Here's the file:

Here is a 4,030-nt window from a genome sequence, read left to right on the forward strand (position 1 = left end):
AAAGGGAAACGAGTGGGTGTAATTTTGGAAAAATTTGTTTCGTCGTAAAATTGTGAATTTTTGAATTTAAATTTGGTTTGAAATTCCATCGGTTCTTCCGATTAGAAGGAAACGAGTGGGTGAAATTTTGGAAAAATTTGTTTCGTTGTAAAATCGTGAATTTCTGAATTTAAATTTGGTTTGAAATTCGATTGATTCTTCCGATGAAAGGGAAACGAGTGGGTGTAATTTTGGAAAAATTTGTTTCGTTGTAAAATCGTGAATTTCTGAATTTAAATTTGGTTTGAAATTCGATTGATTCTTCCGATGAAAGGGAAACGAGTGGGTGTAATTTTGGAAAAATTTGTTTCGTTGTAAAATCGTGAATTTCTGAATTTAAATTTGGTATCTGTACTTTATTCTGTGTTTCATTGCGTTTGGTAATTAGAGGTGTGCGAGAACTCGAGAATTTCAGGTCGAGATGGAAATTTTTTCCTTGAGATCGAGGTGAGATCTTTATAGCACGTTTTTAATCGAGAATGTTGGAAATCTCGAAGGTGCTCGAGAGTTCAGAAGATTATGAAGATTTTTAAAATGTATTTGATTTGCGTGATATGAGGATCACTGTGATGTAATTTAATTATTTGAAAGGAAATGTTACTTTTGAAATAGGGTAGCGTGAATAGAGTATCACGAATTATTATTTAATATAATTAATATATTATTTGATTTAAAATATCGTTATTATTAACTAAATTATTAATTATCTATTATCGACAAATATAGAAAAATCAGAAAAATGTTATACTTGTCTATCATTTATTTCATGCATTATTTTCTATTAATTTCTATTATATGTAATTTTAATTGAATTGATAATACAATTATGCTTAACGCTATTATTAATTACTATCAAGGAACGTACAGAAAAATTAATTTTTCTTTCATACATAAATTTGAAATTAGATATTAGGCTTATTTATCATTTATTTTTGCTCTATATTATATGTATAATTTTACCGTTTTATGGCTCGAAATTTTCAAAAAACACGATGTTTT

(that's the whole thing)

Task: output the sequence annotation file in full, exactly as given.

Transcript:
Here is a 4,030-nt window from a genome sequence, read left to right on the forward strand (position 1 = left end):
AAAGGGAAACGAGTGGGTGTAATTTTGGAAAAATTTGTTTCGTCGTAAAATTGTGAATTTTTGAATTTAAATTTGGTTTGAAATTCCATCGGTTCTTCCGATTAGAAGGAAACGAGTGGGTGAAATTTTGGAAAAATTTGTTTCGTTGTAAAATCGTGAATTTCTGAATTTAAATTTGGTTTGAAATTCGATTGATTCTTCCGATGAAAGGGAAACGAGTGGGTGTAATTTTGGAAAAATTTGTTTCGTTGTAAAATCGTGAATTTCTGAATTTAAATTTGGTTTGAAATTCGATTGATTCTTCCGATGAAAGGGAAACGAGTGGGTGTAATTTTGGAAAAATTTGTTTCGTTGTAAAATCGTGAATTTCTGAATTTAAATTTGGTATCTGTACTTTATTCTGTGTTTCATTGCGTTTGGTAATTAGAGGTGTGCGAGAACTCGAGAATTTCAGGTCGAGATGGAAATTTTTTCCTTGAGATCGAGGTGAGATCTTTATAGCACGTTTTTAATCGAGAATGTTGGAAATCTCGAAGGTGCTCGAGAGTTCAGAAGATTATGAAGATTTTTAAAATGTATTTGATTTGCGTGATATGAGGATCACTGTGATGTAATTTAATTATTTGAAAGGAAATGTTACTTTTGAAATAGGGTAGCGTGAATAGAGTATCACGAATTATTATTTAATATAATTAATATATTATTTGATTTAAAATATCGTTATTATTAACTAAATTATTAATTATCTATTATCGACAAATATAGAAAAATCAGAAAAATGTTATACTTGTCTATCATTTATTTCATGCATTATTTTCTATTAATTTCTATTATATGTAATTTTAATTGAATTGATAATACAATTATGCTTAACGCTATTATTAATTACTATCAAGGAACGTACAGAAAAATTAATTTTTCTTTCATACATAAATTTGAAATTAGATATTAGGCTTATTTATCATTTATTTTTGCTCTATATTATATGTATAATTTTACCGTTTTATGGCTCGAAATTTTCAAAAAACACGATGTTTT